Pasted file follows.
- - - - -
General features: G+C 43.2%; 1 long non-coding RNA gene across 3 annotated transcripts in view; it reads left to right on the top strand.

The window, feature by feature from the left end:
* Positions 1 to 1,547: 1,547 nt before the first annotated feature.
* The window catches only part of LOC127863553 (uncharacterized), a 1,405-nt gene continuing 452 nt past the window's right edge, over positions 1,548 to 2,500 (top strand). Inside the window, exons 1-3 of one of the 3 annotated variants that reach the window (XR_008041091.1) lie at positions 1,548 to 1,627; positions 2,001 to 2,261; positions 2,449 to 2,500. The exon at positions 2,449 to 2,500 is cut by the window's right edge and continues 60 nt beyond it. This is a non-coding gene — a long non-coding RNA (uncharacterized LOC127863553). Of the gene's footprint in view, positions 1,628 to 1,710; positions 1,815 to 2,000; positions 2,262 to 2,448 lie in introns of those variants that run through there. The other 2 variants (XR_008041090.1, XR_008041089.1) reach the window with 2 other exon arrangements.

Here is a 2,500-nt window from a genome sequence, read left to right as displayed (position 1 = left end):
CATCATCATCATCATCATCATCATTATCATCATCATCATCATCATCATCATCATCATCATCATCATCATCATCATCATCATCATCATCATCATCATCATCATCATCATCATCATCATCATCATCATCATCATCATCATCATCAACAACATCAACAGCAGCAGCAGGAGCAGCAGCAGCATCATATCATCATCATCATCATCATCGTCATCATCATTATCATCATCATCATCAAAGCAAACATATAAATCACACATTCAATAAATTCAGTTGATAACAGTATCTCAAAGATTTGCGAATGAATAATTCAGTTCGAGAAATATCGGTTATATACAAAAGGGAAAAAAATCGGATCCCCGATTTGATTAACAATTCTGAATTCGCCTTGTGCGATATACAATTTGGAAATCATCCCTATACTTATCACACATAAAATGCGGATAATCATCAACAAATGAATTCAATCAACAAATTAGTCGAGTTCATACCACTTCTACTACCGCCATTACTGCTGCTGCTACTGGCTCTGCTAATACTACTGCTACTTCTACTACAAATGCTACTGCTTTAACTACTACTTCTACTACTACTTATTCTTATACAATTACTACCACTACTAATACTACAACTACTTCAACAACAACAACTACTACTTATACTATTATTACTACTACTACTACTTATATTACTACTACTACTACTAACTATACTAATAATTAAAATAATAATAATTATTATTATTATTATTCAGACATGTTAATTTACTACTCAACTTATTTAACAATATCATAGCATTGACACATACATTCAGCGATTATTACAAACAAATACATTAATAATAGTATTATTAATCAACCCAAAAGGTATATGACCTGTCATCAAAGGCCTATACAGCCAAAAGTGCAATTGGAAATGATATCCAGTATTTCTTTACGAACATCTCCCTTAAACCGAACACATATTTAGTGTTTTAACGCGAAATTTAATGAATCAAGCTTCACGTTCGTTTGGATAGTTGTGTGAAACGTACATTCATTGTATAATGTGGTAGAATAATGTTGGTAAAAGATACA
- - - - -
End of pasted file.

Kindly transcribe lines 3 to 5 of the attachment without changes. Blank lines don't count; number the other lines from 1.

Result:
* Positions 1 to 1,547: 1,547 nt before the first annotated feature.
* The window catches only part of LOC127863553 (uncharacterized), a 1,405-nt gene continuing 452 nt past the window's right edge, over positions 1,548 to 2,500 (top strand). Inside the window, exons 1-3 of one of the 3 annotated variants that reach the window (XR_008041091.1) lie at positions 1,548 to 1,627; positions 2,001 to 2,261; positions 2,449 to 2,500. The exon at positions 2,449 to 2,500 is cut by the window's right edge and continues 60 nt beyond it. This is a non-coding gene — a long non-coding RNA (uncharacterized LOC127863553). Of the gene's footprint in view, positions 1,628 to 1,710; positions 1,815 to 2,000; positions 2,262 to 2,448 lie in introns of those variants that run through there. The other 2 variants (XR_008041090.1, XR_008041089.1) reach the window with 2 other exon arrangements.

Here is a 2,500-nt window from a genome sequence, read left to right as displayed (position 1 = left end):